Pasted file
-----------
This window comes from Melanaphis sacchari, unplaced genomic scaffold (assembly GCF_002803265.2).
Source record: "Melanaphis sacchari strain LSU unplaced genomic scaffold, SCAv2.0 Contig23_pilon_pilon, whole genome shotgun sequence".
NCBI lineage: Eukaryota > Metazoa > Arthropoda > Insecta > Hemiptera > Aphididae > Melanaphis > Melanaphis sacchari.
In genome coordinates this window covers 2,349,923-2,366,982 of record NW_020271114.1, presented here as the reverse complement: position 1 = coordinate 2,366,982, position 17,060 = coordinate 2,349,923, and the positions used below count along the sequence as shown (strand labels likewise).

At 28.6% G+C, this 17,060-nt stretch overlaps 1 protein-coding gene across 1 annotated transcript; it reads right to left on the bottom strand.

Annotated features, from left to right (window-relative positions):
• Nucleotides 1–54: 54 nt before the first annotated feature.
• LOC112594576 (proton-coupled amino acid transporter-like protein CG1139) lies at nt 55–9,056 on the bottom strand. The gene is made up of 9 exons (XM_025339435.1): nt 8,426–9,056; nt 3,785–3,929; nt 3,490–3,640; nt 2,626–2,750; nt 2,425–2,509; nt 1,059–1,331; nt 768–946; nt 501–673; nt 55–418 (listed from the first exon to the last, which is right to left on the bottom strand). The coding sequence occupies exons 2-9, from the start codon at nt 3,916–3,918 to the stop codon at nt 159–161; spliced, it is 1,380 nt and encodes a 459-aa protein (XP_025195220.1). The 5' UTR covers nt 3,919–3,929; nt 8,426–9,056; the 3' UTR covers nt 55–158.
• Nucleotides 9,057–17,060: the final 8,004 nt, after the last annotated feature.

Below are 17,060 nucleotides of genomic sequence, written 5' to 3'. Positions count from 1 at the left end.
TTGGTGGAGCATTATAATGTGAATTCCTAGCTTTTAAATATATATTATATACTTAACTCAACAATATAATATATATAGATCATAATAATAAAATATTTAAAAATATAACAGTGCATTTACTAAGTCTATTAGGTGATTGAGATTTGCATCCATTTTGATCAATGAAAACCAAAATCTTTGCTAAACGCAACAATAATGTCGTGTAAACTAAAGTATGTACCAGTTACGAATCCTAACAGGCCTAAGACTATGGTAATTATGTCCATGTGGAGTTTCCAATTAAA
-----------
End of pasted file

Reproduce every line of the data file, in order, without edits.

This window comes from Melanaphis sacchari, unplaced genomic scaffold (assembly GCF_002803265.2).
Source record: "Melanaphis sacchari strain LSU unplaced genomic scaffold, SCAv2.0 Contig23_pilon_pilon, whole genome shotgun sequence".
NCBI lineage: Eukaryota > Metazoa > Arthropoda > Insecta > Hemiptera > Aphididae > Melanaphis > Melanaphis sacchari.
In genome coordinates this window covers 2,349,923-2,366,982 of record NW_020271114.1, presented here as the reverse complement: position 1 = coordinate 2,366,982, position 17,060 = coordinate 2,349,923, and the positions used below count along the sequence as shown (strand labels likewise).

At 28.6% G+C, this 17,060-nt stretch overlaps 1 protein-coding gene across 1 annotated transcript; it reads right to left on the bottom strand.

Annotated features, from left to right (window-relative positions):
• Nucleotides 1–54: 54 nt before the first annotated feature.
• LOC112594576 (proton-coupled amino acid transporter-like protein CG1139) lies at nt 55–9,056 on the bottom strand. The gene is made up of 9 exons (XM_025339435.1): nt 8,426–9,056; nt 3,785–3,929; nt 3,490–3,640; nt 2,626–2,750; nt 2,425–2,509; nt 1,059–1,331; nt 768–946; nt 501–673; nt 55–418 (listed from the first exon to the last, which is right to left on the bottom strand). The coding sequence occupies exons 2-9, from the start codon at nt 3,916–3,918 to the stop codon at nt 159–161; spliced, it is 1,380 nt and encodes a 459-aa protein (XP_025195220.1). The 5' UTR covers nt 3,919–3,929; nt 8,426–9,056; the 3' UTR covers nt 55–158.
• Nucleotides 9,057–17,060: the final 8,004 nt, after the last annotated feature.

Below are 17,060 nucleotides of genomic sequence, written 5' to 3'. Positions count from 1 at the left end.
TTGGTGGAGCATTATAATGTGAATTCCTAGCTTTTAAATATATATTATATACTTAACTCAACAATATAATATATATAGATCATAATAATAAAATATTTAAAAATATAACAGTGCATTTACTAAGTCTATTAGGTGATTGAGATTTGCATCCATTTTGATCAATGAAAACCAAAATCTTTGCTAAACGCAACAATAATGTCGTGTAAACTAAAGTATGTACCAGTTACGAATCCTAACAGGCCTAAGACTATGGTAATTATGTCCATGTGGAGTTTCCAATTAAA